The St Agnes bakery has been baking for the villagers since 1905, it serves fabulous bread and pasties, judging by their reviews the cream teas are looking a rather good option too!

If you fancy some seafood the ‘Shellfish beach deli’ might be your port of call serving locally caught fish and an outstanding crab sandwich.

If you fancy a takeaway The Cornish Pizza Company is a firm favourite with many guests and our local fish and chip shop Fission Chips is always busy, and for good reason!

As well as the beautiful beaches in St Agnes, you may enjoy a game of tennis or a spot of croquet. Both of these can be found at the same location and welcome visitors.

Trevaunance Cove

Trevaunance Cove is very popular with families. The sheltered beach offers a safe and beautiful setting to relax and swim in. For the more adventurous there is always plenty to explore with a labyrinth of caves, the ruins of the harbour, rock pools, the fisherman’s daily catch and the activities of the RNLI inshore lifeboat to keep you occupied. Food and drink are provided by Breakers, good quality takeaway style who also can make a mean coffee. They also provide surf lessons, great fun for all ages with an experienced and good surf instructor.

Walking up from the beach to the surf shop, you will come across Genki where refreshing smoothies, waffles, coffees and cakes are just a few of delicious delights on offer, a lovely little cafe that offers a range of homemade food, cakes and drinks, all set in lovely wooded valley. Happiness on a plate.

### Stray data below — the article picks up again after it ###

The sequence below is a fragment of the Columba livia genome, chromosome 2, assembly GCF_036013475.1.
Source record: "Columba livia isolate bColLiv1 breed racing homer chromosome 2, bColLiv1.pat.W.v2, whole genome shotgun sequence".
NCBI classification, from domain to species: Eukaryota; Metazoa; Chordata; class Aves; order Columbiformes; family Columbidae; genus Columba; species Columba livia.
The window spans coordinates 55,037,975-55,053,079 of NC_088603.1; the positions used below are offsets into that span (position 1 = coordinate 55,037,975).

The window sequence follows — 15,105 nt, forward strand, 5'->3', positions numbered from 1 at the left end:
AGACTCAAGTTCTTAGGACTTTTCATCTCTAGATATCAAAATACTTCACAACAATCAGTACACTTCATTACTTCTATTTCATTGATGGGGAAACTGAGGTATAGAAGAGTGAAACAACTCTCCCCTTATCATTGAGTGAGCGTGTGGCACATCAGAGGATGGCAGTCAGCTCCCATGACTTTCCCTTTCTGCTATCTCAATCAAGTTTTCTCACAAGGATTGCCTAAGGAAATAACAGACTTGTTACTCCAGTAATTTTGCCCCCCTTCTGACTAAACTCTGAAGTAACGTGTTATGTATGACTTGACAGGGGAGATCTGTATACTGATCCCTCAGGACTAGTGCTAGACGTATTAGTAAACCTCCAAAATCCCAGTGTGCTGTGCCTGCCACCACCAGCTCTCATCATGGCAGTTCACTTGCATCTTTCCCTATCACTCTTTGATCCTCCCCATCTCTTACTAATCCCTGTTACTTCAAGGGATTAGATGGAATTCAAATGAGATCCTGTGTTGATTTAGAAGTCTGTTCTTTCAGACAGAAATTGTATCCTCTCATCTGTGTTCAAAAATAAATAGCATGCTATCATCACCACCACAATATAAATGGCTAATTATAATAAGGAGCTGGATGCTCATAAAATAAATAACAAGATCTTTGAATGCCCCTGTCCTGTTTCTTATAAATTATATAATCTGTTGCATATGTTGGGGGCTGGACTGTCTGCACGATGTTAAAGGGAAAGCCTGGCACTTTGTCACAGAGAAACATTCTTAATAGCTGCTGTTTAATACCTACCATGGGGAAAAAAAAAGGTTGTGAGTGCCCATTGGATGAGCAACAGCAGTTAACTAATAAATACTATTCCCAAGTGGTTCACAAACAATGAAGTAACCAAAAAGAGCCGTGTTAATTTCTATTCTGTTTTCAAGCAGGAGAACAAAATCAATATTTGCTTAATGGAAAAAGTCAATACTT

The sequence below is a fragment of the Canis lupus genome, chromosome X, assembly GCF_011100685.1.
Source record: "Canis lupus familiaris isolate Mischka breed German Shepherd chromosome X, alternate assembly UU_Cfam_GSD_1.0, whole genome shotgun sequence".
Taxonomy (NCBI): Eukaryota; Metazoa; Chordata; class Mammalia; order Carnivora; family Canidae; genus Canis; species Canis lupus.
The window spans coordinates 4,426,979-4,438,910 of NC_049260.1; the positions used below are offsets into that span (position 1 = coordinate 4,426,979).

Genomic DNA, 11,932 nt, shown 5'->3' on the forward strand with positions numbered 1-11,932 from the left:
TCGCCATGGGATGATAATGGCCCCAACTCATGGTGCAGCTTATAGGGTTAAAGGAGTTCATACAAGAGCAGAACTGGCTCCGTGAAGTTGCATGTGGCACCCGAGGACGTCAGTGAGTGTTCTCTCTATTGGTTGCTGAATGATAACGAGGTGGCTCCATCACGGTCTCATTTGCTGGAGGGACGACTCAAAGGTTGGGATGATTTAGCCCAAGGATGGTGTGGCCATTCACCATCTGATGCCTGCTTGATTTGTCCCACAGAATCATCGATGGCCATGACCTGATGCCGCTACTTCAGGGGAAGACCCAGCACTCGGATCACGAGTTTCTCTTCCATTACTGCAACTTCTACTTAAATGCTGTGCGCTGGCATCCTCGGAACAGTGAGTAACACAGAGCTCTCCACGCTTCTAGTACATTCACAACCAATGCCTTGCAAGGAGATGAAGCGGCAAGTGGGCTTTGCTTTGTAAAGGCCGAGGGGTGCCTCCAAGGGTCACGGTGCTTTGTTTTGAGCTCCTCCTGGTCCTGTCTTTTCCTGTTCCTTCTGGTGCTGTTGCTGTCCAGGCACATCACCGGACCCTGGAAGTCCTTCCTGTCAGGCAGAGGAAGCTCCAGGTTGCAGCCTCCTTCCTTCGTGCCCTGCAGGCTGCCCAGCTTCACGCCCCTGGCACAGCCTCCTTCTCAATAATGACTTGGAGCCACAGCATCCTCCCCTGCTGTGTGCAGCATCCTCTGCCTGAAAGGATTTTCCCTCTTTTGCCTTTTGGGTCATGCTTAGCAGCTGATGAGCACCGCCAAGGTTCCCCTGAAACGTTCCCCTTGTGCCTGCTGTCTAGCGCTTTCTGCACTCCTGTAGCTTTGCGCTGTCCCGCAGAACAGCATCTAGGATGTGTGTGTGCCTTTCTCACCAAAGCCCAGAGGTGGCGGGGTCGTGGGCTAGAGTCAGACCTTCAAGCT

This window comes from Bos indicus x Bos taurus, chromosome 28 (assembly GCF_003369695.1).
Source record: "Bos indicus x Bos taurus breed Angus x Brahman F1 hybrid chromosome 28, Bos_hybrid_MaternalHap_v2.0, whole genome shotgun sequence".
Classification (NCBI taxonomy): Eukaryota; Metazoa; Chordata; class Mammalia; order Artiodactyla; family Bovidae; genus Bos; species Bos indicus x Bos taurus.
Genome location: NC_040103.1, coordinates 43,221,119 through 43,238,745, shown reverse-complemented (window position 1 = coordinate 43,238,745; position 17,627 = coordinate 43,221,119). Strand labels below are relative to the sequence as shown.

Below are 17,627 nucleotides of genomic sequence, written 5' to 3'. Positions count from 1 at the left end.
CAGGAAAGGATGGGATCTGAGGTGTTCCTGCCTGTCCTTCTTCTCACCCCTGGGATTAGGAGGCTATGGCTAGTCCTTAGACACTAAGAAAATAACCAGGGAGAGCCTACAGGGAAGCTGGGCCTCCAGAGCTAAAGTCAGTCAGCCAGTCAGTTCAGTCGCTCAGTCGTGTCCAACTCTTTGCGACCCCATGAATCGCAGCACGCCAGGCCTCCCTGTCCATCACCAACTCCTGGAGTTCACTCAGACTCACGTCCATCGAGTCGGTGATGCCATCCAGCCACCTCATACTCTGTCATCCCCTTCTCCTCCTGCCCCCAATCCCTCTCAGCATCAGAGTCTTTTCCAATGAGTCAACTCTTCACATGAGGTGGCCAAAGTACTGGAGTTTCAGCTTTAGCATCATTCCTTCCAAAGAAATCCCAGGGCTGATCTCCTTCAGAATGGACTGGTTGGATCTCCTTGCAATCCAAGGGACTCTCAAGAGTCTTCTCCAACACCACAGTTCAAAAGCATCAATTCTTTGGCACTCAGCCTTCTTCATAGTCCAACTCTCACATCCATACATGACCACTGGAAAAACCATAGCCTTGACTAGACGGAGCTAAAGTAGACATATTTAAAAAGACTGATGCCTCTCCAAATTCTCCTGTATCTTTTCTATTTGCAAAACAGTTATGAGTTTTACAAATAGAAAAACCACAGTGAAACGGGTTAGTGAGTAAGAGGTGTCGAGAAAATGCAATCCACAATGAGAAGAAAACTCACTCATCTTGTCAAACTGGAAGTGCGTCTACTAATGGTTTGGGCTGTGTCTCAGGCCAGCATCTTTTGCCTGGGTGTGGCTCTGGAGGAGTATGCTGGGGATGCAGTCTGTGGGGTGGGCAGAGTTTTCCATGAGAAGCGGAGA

Chapel Porth beach

Chapel Porth beach is a spectacular National Trust beach. Low tide reveals over one and a half miles of beach and caves, a stunning backdrop of cliffs and old tin mine engine houses. Miners used to tell of how they could hear the Atlantic Ocean swells crashing down on the seafloor above them! You will be able to walk along the beach to neighbouring Porthtowan beach during low tides. The Chapel Porth café, famous for its Hedgehog ice creams and Croques, is definitely worth a visit.

The RNLI Lifeguard service operates on a daily basis on all beaches in the St Agnes area from the beginning of May to the end of September, 10am to 6pm.

Starry nights

St Agnes is on the dark skies map. Dark sky status means that St Agnes and Chapel Porth are now classed as some of the best star-gazing locations in the UK. Walk or drive to the small car park off Beacon Drive (SW 699513) or climb the Beacon for an awe-inspiring view of the night sky. Please wrap up sensibly if you’re out after dark.

St Agnes history

St Agnes boasts some of the most beautifully restored engine houses. During its heyday St Agnes was renowned for its high quality tin and copper, which was mined over a period of hundreds of years. Blue Hills Tin based at Trevellas is the only tin streaming works in production today in Cornwall.

The history of the local area can be found in Clive Benny’s excellent accounts of the history of Trevaunance Cove, the village and surrounding areas, available from St Agnes Museum.

Further afield in Cornwall

Other popular places to visit in Cornwall are the Eden Project, the Minack Theatre and the Tate Gallery. See Cornwall’s highlights for more details.